The artist works alone.

I’m not sure if “pleased” is the right word but I share with others a relief of sorts knowing that I’m not the only introvert making a living in the creative ranks of Adland. Since my last post on the subject, a fair number of readers commented or emailed me directly stating that they too are introverts and that it has periodically caused them a fair amount of pain. But mostly they were just relieved to be acknowledged and, in turn, respected.

From Chad:

I’ve been an introvert trying to come off as an extrovert for most of my life. Perhaps this is the source of my internal conflict. Even in the company of my closest friends, sometimes my own head is a more comfortable place to be. Mine, too, can be a bad neighborhood at times. After all, it’s where the selfish and resentful things are. But it’s also where I find most of my inspiration. Like Luke seeking Vader in the dark corners of his mind, I face the demons, learn and emerge stronger in my resolve. As a creative, this is invaluable. Nothing, for me, is scarier than the blank canvas. And no amount of socializing will paint the picture. I have to go “upstairs”. Alone. Shut the door and create.

I can relate, Chad, especially with your last sentence: “I have to go upstairs. Alone. Shut the door and create.”

For years now the talk in our business has been about integration, unification and collaboration. Brought about by new media, we (not just ad people, all people) are connected in ways before unimaginable. Naturally, it was required the creative process follow suit. And so we are. Working in confluence with others, adding digital and new media specialists into our midst, building off each others ideas; these are becoming standard practices at agencies all over the world. At the Hyper Island Master Class (digital training for advertising professionals), we are told that even the writer/art-director dyad is obsolete. Two people are no longer sufficient for creating robust integrated marketing concepts. Hmmm.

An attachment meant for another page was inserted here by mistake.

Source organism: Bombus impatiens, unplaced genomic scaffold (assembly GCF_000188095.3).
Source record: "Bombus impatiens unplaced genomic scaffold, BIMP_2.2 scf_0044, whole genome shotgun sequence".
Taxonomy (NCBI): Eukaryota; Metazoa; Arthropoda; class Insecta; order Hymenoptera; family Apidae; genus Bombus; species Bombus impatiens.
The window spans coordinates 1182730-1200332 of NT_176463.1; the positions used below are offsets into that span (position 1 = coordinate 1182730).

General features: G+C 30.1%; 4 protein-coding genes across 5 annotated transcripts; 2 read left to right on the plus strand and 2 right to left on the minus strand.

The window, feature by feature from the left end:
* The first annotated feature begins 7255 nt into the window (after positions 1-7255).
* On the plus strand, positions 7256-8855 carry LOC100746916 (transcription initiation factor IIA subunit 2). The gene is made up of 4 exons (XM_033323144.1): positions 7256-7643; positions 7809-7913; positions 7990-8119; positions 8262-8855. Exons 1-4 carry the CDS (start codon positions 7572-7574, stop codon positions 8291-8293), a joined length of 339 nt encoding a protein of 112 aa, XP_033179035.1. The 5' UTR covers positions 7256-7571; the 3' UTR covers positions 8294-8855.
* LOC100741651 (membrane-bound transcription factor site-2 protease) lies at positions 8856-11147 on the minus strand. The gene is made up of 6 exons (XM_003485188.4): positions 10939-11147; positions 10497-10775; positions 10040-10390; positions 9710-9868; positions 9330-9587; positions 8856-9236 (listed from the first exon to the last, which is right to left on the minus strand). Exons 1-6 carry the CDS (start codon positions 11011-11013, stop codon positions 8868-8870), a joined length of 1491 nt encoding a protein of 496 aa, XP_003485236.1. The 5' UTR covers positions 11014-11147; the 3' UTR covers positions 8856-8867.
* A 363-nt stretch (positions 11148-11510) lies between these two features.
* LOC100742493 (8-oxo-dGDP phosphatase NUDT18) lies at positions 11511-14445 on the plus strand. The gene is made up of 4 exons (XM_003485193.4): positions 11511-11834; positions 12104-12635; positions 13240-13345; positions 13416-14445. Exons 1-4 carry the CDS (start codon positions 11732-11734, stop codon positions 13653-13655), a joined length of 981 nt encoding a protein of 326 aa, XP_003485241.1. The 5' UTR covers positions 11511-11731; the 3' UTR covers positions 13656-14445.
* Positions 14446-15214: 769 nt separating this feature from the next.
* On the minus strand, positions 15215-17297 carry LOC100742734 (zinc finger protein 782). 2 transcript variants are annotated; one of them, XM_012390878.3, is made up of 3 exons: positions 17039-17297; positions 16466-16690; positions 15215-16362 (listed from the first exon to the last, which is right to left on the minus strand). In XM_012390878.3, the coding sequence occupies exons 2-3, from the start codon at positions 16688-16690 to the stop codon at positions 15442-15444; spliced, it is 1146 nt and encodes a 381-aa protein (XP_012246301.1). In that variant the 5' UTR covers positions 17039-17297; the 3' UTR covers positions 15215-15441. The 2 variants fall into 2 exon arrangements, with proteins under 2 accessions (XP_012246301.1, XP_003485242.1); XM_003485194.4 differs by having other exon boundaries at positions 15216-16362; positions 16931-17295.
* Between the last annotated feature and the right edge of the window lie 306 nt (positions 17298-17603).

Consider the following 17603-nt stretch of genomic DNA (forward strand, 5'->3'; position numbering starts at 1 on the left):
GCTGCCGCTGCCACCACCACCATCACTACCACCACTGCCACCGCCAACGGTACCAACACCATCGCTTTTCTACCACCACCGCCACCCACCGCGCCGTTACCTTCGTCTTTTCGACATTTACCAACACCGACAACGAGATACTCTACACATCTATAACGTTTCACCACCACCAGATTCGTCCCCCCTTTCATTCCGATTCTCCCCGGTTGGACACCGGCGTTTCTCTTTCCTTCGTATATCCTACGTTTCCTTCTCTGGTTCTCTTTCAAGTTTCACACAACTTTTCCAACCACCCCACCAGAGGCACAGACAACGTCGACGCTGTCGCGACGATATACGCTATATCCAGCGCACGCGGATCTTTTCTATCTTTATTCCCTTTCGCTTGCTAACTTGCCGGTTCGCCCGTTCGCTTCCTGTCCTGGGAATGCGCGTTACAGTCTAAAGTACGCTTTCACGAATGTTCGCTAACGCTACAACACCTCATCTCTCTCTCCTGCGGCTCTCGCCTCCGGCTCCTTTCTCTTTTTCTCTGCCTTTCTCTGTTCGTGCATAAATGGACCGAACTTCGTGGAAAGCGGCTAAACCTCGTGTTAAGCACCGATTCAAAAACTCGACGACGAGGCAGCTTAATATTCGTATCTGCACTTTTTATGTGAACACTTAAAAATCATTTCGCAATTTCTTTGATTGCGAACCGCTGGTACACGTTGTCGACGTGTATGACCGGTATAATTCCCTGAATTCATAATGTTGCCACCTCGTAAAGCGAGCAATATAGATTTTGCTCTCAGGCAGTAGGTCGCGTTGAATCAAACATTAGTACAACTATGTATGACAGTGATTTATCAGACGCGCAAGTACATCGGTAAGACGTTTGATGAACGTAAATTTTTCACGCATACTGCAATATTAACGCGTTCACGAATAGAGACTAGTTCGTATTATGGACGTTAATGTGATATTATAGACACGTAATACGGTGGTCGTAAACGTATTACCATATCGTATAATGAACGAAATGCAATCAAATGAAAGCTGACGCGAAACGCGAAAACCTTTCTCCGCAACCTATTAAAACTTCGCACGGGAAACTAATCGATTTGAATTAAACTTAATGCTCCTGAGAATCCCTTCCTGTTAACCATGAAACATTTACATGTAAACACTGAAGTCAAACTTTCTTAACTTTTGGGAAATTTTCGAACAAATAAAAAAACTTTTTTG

These changes are almost certainly for the better but there is a wrinkle: the creative process is, and in certain respects always will be, a solitary one. Individuals conceive the vast majority of all artwork, be it books, paintings, essays, poetry, sculpture, plays, etc. Obviously, producing music, films and other forms requires collaboration but chances are the essence of the product belongs to one creator. And chances are that person was or is an introvert.

Introverted or extroverted, creating concepts has a deeply personal component that cannot be ignored. Even traditional teams worked apart and then “presented” ideas to their partner. As a copywriter I value privacy to “shut the door and create.” As a creative director I must respect the same desires from all who work for me.

One of my favorite pieces of Leo Burnett lore is the famous ad man’s salute to the “lonely man…the man at his typewriter or his drawing board or behind his camera or just scribbling notes with one of our big black pencils – or working all night on a media plan.” Darn near admonishing his troops, Leo tells them if and when “you lose your respect for the lonely man…THAT, boys and girls, is when I shall insist you take my name off the door.” ‘Nuff said.

For those interested, here is the transcript of Mr. Burnett’s speech, from 1967.


Thinker or stinker?

I went to a cocktail party the other night. Given I don’t cocktail anymore I’m pretty much there for chips and the occasional conversation. That means most every social gathering is, for me, a chore. Especially without the social lubricant. But, honestly, I wasn’t socially adept even when I was drinking. Neither a good time Charlie nor a brawler, I tended to hop from person to person nervously trying to make a connection. Failing that I would drink until it was time to go home and pass out, hopefully in that order.

Thing is I’m in an introvert. For myriad reasons –good and bad- I’m more comfortable living in my own head than most anyplace else. Consider my passions: reading, writing, running, cinema, working out, fishing; things I can and do all by myself.

Maybe “comfortable” is the wrong word. Frankly, my head can be a bad neighborhood. It gets pretty scary in there. Yet, I’m used to it. And it’s been my M.O. since I was a boy.

So, I’m at this party and I notice one of the children shying away from the pack. One of the other kids asks the little girl to play. She shakes her head no. Then the child’s mother intervenes. “Go on, sweetie, you’ll have fun.” Her daughter is having none of it. As I was nowhere near the adult party (see above explanation), I walked over and ask what’s the matter.

The mom says what moms always say when her child’s behavior is called into question: “She’s just tired.”

“I wonder if she’s an introvert,” I offer.

Aghast, the mother ruefully denies the possibility. It’s as if I accused her daughter of being abnormal.